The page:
Most leaders – seasoned and newly-minted – are familiar with the importance of workplace safety, especially in health care.
The costs of mental illness
It turns out that psychological safety is so important that Health Canada created the National Standard of Canada for Psychological Health and Safety in the Workplace.
The standard – a global first – is a set of voluntary guidelines, tools and resources intended to guide organizations in promoting mental health and preventing psychological harm at work.
Those in health care know firsthand the human cost of mental illness, let alone the financial one. Even before the pandemic, mental illness affected 20 per cent of Canadians and cost $50 billion annually.
Promoting the mental health and psychological safety of those you lead is a critical part of any leader’s job. Now more than ever, a good leader needs to know how to guide people though change, both everyday change and large-scale crises (hello, pandemic). That means making them – and their brains – feel safe.
This is your brain on change
The brain doesn’t like change. In fact, according to Noesis Learning, a Calgary-based consultancy that uses neuroscience to help its clients improve leadership and navigate change, it’ll do whatever it can to avoid it and sees occurrences outside of the norm as threats. That’s because its default setting is its reptilian brain, which relies heavily on its fight or flight instinct in challenging situations.
Because the brain’s main objective is to keep us alive, it needs to feel safe before it can do its best work. You can say goodbye to rational thought and critical thinking if your brain perceives any threat, whether it’s a new protocol, a new team member, or a literal matter of life and death. So just imagine what’s happening to your brain – and the brains of the people you lead – these days. Danger! Danger! Danger!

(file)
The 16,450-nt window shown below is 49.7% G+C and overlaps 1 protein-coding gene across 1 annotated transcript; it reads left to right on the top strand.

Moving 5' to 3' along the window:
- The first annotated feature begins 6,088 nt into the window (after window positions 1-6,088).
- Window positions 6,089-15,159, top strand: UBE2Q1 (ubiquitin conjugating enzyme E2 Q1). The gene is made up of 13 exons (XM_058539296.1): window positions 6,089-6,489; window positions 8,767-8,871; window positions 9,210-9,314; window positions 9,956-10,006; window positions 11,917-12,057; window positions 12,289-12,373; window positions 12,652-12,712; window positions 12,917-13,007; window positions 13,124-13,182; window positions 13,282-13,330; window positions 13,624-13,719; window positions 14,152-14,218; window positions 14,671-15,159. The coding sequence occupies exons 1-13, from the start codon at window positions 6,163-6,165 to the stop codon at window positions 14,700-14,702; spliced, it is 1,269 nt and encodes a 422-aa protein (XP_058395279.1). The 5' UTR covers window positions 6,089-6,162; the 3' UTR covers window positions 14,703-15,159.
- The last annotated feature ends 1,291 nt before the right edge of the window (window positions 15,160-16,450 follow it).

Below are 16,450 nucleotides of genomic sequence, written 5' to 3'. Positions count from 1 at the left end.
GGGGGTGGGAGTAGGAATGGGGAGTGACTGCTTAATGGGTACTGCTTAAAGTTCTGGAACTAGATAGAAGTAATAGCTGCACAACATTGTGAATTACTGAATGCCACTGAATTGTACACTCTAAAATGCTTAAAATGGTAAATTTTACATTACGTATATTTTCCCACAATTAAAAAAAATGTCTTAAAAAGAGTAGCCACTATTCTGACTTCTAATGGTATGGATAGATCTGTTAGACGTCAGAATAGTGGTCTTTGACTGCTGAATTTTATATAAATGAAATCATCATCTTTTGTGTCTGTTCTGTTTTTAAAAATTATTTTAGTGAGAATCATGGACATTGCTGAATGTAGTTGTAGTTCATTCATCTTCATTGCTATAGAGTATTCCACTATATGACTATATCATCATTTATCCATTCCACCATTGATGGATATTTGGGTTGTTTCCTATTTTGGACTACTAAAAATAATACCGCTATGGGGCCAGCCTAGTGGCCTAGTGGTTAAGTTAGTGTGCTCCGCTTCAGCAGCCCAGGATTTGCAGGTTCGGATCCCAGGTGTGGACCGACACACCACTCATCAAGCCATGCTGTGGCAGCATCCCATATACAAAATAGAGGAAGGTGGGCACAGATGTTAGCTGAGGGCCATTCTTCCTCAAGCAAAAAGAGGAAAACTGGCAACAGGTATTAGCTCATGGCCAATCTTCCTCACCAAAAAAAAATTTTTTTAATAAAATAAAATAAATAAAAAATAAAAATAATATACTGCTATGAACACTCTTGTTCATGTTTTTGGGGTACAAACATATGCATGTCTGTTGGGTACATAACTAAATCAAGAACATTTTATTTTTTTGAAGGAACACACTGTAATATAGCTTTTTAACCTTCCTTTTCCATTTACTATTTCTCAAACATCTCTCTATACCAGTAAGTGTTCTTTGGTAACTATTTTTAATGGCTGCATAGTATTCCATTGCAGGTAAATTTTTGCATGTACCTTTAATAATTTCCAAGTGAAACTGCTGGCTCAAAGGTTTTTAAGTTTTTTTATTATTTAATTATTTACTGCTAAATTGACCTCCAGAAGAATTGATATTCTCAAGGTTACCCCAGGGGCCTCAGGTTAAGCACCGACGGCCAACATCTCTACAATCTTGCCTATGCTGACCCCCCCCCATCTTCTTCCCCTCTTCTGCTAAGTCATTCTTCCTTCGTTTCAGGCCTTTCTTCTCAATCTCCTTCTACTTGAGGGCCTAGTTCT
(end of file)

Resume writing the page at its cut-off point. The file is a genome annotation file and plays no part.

The brain thrives on predictability, preferring to stay safe in its comfort zone and conserve energy whenever possible. Left to its own devices, the brain would happily do the same thing over and over again, reducing as many variables as possible while searching for the familiar.
That’s why creating a psychologically safe workplace is key to creating the conditions that help your brain feel safe and perform optimally.
In her book, The Fearless Organization: Creating Psychological Safety in the Workplace for Learning, Innovation, and Growth, Harvard Professor Amy Edmondson outlines that psychological safety doesn’t mean handholding or bubble wrapping, or that everyone is in agreement at all times, but rather there exists a culture of mutual respect.
“In a workplace, psychological safety is the belief that the environment is safe for interpersonal risk taking. People feel able to speak up when needed — with relevant ideas, questions, or concerns — without being shut down in a gratuitous way,” Edmonson writes. “Psychological safety is present when colleagues trust and respect each other and feel able, even obligated, to be candid.”
Five ways leaders can promote psychological safety
According to Noesis Learning, when people feel safe and engaged in the change process, it doesn’t just give them comfort, but also an incentive to take on new or challenging situations. Here are five ways leaders can promote psychological safety:
1. Talk about the changes
2. Name the emotions
3. Validate what people are feeling
4. Assure them however you can
5. Connect with them as a human, not just as a leader
Saying there is a significant amount of change and uncertainty in the world today is like saying the sky is blue; it’s just a fact, one that is particularly true for those in health care, where mental health and change management skills are put to the test every day.
Learning how to become an engaged, effective leader means creating an environment where people don’t just feel physically safe, but psychologically safe, too. And it starts with the brain.
For a boost in brainpower, and to take your leadership to the next level, explore graduate programs in Health Sciences.